Spain is considered to be one of the most beautiful countries in Europe. It merits more than one visit if you want to experience all of its diversity and complex culture. In order to get the most out of the time you have in Spain, tourists should read up a bit about local habits and customs. That way you’ll know what to expect and you can minimize the culture shock that some foreigners may experience.
It’s also useful to loosely plan out your itinerary and make sure you pay enough attention to each of the momentous sights you plan to visit.
Spain Has a Loose Relationship with Tardiness
As is the case in many other countries in this part of the world, being on time isn’t of that much importance when you’re in Spain. That’s something to keep in mind if you’re visiting from a country in which punctuality is important. You’ll save yourself a lot of stress by knowing what to expect.
If you plan on visiting many events or setting up numerous meetings, it’s best to be patient than trying to force your habits on those you’re waiting for.
You’ll Need an IDP to Drive or Rent a Car
Driving and renting a car as a foreigner requires you to get an International driver’s license for Spain. That’s something you’ll have to do before making the trip in the first place. Luckily the permit is easy to obtain and all you need is a national license to base it on.
The permit will allow you to drive in most foreign countries, including Spain for a year after which it needs to be renewed. It’s required by law to carry both an international driving permit and a national license with you while driving.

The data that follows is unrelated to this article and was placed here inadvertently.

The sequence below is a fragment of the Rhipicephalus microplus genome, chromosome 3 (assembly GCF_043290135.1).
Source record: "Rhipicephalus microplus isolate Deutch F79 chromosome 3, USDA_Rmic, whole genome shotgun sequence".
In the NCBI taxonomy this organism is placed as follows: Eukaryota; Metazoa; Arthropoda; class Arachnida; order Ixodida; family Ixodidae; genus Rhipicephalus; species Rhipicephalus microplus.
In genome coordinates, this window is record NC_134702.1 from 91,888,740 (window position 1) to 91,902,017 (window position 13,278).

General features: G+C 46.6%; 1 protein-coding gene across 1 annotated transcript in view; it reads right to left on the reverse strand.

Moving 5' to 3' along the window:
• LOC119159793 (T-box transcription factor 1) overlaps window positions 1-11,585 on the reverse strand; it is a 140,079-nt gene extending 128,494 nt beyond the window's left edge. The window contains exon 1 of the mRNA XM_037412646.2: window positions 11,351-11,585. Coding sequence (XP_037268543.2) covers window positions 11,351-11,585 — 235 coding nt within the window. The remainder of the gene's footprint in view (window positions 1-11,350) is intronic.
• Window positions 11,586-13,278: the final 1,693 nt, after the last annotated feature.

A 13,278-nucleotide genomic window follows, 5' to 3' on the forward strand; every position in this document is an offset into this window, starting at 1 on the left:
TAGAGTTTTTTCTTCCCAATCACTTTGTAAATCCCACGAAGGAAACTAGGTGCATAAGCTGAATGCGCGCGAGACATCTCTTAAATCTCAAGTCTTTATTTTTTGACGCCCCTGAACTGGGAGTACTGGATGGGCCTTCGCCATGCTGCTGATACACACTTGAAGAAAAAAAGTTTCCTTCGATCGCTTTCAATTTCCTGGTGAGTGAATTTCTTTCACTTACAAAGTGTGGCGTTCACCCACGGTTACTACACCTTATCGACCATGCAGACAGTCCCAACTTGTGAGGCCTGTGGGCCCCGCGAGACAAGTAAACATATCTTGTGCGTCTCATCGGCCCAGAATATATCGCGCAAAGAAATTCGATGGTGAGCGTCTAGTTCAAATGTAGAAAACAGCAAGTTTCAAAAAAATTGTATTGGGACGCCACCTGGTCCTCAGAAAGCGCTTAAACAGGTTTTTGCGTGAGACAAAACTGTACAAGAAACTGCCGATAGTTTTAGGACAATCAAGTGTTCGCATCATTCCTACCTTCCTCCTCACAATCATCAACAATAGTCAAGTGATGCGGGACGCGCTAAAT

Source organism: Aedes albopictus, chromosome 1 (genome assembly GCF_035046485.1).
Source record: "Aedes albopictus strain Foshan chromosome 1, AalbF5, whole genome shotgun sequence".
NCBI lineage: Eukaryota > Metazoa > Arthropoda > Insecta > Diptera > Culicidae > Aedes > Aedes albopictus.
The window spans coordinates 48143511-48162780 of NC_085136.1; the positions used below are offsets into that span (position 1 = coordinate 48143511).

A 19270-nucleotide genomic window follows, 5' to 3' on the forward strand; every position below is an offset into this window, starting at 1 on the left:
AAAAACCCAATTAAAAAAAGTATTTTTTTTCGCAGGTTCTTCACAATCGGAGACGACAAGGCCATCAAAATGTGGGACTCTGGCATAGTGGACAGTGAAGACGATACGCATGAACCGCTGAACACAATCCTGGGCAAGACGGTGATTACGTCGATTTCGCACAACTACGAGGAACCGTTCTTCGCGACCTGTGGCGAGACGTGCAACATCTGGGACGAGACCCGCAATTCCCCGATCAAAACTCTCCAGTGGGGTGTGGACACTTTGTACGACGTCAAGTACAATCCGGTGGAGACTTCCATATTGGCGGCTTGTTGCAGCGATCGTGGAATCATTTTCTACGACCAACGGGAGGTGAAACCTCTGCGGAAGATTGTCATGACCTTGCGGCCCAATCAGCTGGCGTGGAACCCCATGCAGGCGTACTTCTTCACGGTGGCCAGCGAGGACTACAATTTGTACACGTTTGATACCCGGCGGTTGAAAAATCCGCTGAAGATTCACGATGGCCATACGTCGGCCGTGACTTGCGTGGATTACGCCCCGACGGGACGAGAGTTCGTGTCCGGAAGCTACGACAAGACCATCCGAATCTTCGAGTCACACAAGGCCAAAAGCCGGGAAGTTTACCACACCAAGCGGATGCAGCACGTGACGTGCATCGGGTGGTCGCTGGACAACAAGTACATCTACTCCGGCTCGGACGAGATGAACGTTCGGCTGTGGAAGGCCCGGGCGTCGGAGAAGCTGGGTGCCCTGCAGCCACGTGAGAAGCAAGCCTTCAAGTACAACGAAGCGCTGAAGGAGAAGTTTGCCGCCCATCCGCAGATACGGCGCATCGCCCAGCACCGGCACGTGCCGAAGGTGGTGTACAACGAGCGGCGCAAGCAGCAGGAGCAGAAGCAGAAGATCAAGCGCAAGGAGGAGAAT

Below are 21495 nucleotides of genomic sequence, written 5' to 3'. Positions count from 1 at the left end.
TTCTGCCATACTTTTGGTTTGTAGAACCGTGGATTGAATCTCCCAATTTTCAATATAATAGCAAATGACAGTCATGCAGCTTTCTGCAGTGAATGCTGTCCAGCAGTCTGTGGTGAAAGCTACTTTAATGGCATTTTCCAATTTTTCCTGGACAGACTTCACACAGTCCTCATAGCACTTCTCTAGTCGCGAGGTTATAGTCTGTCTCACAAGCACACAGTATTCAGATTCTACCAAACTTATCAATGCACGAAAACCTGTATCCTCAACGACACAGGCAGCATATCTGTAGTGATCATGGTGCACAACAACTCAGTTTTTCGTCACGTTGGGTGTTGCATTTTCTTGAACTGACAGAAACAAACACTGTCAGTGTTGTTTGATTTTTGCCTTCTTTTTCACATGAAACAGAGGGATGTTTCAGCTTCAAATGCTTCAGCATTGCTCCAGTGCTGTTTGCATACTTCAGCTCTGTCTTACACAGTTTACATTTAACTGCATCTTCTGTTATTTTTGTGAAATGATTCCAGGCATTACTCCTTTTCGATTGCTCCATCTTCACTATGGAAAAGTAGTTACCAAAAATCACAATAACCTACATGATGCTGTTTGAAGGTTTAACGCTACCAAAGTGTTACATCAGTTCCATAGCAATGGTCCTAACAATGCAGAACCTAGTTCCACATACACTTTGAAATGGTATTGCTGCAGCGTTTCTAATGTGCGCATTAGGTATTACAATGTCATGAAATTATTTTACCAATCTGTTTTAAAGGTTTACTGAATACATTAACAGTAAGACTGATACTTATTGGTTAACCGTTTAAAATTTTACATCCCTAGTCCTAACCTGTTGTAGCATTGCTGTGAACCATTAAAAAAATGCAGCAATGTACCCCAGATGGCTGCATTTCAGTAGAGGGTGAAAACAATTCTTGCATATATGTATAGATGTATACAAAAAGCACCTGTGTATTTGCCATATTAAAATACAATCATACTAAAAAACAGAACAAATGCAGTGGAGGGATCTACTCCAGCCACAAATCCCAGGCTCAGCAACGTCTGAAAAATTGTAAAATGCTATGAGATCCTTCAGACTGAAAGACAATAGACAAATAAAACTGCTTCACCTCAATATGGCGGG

Meal Schedule is Different than You May Have Been Used to
The day starts a bit later than you may be accustomed to and therefore all meals are served a bit later. It’s common for the Spanish, but foreign tourists may have a bit of trouble getting used to it.
Lunch usually starts at about 2 PM and dinner is served at 9 or even 10 PM. However, tapas is always available as a favorite snack food so chances are you won’t be hungry for long. Make sure to embrace the local approach to tapas and try it in as many different places as you can.
Spanish is not Everyone’s First Language
It’s often overlooked by those who aren’t familiar with the history and culture in Spain that Spanish isn’t the only language spoken in the country. Almost everyone does speak Spanish but not as their native language and many are reluctant to speak it.
Basque, Catalan, and Galician are the three languages most often spoken in Spain, but Castilian (the one foreigners will know as Spanish) is the official language. It’s an issue that you should be especially aware of in Barcelona where Basque is spoken by the majority of the local population.
It’s Best Not To Visit During The Peak Of The Season
The peak of the tourist season in Spain is somewhere in August, as is the case for most countries in the region. It’s where you’ll find the largest crowds and most local festivals. However, it’s not the best time to visit. Visiting in August can be a bit overwhelming and the crowds may prevent you from enjoying some of the sights. It’s also more expensive to do it in August.
August is also one of the hottest months and it can really be challenging if you’re not used to harsh summer months common in southern Europe. Visiting from May to June or in September often proves to be a more pleasant experience.
Don’t Be Surprised by the Menu
Spanish cuisine is well known for the Paella and Sangria. However, you shouldn’t be surprised if you can’t find them everywhere you go. Paella is made in the Valencia region, but it’s served in most of Andalusia. However, you’ll rarely find the dish in Galicia and the Basque region. Pintxo is a staple of the local menu and you should try it while in Basque.
Sangria is also not that popular with the locals and ordering it will make it obvious you’re a tourist (not that there’s anything wrong with that). Tinto de verano or summer wine is more commonly ordered by the locals if you want to blend in and experience local restaurants as they truly are.